Stewart has no real occupation anymore, other than endlessly inventing things. "I do odd jobs, stuff like that. Sometimes I cut grass for people." The only things he really needs money for are bottled water, food and kerosene to cook meals on a small stove. Two large, two-wheel, homemade wood carts sit in a corner; they attach to the back of his bicycle to bring groceries and supplies home. He recently took an old radio from a car and rigged it to his bike, creating a high-decibel curiosity that onlookers see and hear passing through the otherwise quiet streets of his neighborhood. Cops have stopped him to compliment him on his contraption, for which he's built a sturdy plastic rain hood.

The tall privacy fence leaves a snug space around the trailer, only a few feet wide. The hinge on the front gate locks, and Stewart's rigged an electric doorbell to the outside for visitors to announce themselves. Small scavenged statues and toy figures decorate his tiny yard. A strange, amateur drawing of a raccoon on a branch is framed and nailed to the fence, discolored by the weather.

The inside of his trailer is dark, cramped and musty, a hermit's dirty nest lined with filthy wood boards for insulation. It's segmented into his bedroom, a kitchen and an alcove by the door where the bike frame stands with motors and wires going in all directions. In the summer, the trailer's sweltering; in winter, it's warmed by a kerosene heater that he uses carefully and sparingly. "You really got to know what you're doing when you're living like this, know all the outs and ins and stuff," he says.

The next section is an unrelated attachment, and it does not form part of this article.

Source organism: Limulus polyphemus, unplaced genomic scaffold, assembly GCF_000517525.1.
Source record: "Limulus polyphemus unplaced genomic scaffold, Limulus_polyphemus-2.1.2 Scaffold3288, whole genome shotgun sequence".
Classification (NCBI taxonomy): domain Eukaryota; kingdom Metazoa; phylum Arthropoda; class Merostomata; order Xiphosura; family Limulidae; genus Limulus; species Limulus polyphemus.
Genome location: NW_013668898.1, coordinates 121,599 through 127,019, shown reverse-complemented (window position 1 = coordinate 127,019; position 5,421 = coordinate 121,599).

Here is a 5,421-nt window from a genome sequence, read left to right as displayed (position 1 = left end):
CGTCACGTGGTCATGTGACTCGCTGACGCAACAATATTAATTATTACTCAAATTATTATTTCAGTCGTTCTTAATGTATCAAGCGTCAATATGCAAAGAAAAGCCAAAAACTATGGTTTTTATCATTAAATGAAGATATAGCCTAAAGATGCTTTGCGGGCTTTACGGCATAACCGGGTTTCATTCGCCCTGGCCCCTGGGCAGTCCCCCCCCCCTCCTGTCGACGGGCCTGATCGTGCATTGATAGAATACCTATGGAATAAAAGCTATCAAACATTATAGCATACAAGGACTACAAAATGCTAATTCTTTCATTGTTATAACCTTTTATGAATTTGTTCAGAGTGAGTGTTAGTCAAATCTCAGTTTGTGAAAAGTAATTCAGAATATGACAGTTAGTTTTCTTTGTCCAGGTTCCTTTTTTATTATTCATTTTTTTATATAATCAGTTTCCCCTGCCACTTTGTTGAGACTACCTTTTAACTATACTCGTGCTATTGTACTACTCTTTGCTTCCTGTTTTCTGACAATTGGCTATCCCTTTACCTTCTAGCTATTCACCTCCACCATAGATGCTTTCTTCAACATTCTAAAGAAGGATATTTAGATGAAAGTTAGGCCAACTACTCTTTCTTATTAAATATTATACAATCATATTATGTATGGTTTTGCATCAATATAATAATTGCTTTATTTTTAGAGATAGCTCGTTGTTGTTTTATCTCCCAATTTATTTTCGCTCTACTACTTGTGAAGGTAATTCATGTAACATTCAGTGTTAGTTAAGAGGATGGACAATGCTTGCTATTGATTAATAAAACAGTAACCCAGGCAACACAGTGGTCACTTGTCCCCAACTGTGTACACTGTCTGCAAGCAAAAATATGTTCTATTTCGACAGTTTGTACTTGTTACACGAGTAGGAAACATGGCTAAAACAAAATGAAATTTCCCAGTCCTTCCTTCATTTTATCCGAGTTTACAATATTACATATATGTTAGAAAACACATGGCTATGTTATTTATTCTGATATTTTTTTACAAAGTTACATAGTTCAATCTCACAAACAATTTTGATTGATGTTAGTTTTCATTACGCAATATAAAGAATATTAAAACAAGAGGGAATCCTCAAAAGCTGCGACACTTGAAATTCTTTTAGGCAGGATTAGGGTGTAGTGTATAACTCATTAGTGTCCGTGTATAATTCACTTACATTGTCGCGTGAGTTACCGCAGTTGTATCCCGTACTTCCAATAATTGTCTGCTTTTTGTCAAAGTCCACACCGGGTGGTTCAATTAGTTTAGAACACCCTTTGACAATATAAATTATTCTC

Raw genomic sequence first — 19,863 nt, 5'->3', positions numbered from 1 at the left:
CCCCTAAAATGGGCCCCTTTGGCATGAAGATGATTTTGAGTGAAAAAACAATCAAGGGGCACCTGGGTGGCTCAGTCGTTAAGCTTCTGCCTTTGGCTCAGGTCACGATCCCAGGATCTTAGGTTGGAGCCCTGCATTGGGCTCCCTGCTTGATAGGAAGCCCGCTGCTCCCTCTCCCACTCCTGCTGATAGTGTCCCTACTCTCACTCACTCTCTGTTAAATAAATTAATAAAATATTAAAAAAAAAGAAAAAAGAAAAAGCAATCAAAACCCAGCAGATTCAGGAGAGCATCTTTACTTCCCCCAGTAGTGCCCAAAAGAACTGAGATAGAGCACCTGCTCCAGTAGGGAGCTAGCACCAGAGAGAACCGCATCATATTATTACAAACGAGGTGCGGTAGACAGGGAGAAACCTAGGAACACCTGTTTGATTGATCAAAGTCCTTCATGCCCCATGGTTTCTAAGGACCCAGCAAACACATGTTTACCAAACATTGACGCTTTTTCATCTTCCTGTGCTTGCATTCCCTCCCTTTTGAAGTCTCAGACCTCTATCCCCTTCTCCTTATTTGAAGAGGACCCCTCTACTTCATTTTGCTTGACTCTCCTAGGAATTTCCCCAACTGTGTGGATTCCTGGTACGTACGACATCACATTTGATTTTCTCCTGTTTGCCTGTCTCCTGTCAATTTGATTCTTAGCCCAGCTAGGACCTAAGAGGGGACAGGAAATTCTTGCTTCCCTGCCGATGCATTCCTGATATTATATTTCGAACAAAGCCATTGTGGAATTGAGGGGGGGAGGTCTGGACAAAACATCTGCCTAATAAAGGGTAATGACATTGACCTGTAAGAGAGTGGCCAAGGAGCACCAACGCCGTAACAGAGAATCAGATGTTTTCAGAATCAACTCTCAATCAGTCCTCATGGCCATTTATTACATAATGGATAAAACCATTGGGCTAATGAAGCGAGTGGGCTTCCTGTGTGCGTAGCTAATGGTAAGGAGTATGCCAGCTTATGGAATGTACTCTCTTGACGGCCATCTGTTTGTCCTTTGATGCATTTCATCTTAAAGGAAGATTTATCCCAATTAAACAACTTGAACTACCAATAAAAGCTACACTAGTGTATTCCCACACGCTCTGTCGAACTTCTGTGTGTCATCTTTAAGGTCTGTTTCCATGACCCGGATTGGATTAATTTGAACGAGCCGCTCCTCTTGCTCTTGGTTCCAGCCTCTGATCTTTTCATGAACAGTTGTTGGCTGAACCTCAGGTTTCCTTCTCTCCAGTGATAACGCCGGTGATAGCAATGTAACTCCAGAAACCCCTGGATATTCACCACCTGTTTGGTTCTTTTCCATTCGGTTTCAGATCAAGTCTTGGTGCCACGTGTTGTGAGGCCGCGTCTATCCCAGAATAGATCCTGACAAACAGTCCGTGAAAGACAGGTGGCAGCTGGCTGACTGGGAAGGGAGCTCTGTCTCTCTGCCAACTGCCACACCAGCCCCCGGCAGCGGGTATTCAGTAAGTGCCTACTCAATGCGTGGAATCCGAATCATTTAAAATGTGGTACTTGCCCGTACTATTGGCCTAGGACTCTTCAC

He's vague about his past, saying only that he's a lifelong Detroiter who used to work at a plating plant and lived in a house with a girlfriend at one time. He says he went to college but doesn't say where.

What little mail he must get is sent to his parents' house. They stop by occasionally to drop it off and check in, he says. Otherwise he's got few visitors. "Not too many," he says. "I'm sort of a loner."

Stewart's rather matter-of-fact about his lifestyle. He says he doesn't live this way for any particular philosophical reason, other than he's dirt poor and deft enough to adapt: "We can't live the way that we used to, because the prices are up and situations nowadays we're having is not the same, so we gotta change with the world."

There have been no complaints about his homestead from neighbors on either side of the green lots around him, nor from the city. "As long as you keep it clean enough, you know, they never bug me or say anything about it," he says.

Most days he putters around his trailer, working on several peculiar inventions at once, with nothing but time at his disposal. The tight fence around the little trailer creates a cozy space where he feels protected, where his whole existence is entirely within his grasp. "Because of the world we live in nowadays and how things are in general, I like to be in a space where there's security," he says. "I like security. This is excellent here. I don't like a big old house. This is safer and better than any house that I know."

Detroitblogger John scours the city for hidden gems. Send comments to